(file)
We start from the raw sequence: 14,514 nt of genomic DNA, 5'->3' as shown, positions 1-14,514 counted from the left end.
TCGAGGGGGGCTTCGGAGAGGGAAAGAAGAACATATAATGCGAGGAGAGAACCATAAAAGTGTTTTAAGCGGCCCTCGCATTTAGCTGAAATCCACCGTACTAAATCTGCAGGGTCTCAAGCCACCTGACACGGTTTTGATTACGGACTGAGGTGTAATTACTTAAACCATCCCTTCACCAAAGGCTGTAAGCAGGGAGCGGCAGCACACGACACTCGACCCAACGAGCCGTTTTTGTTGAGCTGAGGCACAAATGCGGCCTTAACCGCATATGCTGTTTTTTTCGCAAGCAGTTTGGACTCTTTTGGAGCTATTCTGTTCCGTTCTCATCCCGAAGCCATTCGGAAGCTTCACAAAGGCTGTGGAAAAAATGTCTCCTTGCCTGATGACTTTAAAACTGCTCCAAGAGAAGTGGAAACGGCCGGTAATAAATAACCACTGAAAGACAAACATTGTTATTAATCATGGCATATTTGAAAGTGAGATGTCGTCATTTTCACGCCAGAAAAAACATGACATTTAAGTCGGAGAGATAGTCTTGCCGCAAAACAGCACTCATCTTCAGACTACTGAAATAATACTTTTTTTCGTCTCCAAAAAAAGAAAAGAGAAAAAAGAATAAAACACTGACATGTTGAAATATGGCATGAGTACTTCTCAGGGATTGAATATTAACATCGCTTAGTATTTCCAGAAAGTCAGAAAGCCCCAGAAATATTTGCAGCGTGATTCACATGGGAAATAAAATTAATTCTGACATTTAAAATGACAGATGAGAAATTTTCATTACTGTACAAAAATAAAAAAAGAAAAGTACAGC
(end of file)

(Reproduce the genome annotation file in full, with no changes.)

We start from the raw sequence: 14,514 nt of genomic DNA, 5'->3' as shown, positions 1-14,514 counted from the left end.
TCGAGGGGGGCTTCGGAGAGGGAAAGAAGAACATATAATGCGAGGAGAGAACCATAAAAGTGTTTTAAGCGGCCCTCGCATTTAGCTGAAATCCACCGTACTAAATCTGCAGGGTCTCAAGCCACCTGACACGGTTTTGATTACGGACTGAGGTGTAATTACTTAAACCATCCCTTCACCAAAGGCTGTAAGCAGGGAGCGGCAGCACACGACACTCGACCCAACGAGCCGTTTTTGTTGAGCTGAGGCACAAATGCGGCCTTAACCGCATATGCTGTTTTTTTCGCAAGCAGTTTGGACTCTTTTGGAGCTATTCTGTTCCGTTCTCATCCCGAAGCCATTCGGAAGCTTCACAAAGGCTGTGGAAAAAATGTCTCCTTGCCTGATGACTTTAAAACTGCTCCAAGAGAAGTGGAAACGGCCGGTAATAAATAACCACTGAAAGACAAACATTGTTATTAATCATGGCATATTTGAAAGTGAGATGTCGTCATTTTCACGCCAGAAAAAACATGACATTTAAGTCGGAGAGATAGTCTTGCCGCAAAACAGCACTCATCTTCAGACTACTGAAATAATACTTTTTTTCGTCTCCAAAAAAAGAAAAGAGAAAAAAGAATAAAACACTGACATGTTGAAATATGGCATGAGTACTTCTCAGGGATTGAATATTAACATCGCTTAGTATTTCCAGAAAGTCAGAAAGCCCCAGAAATATTTGCAGCGTGATTCACATGGGAAATAAAATTAATTCTGACATTTAAAATGACAGATGAGAAATTTTCATTACTGTACAAAAATAAAAAAAGAAAAGTACAGC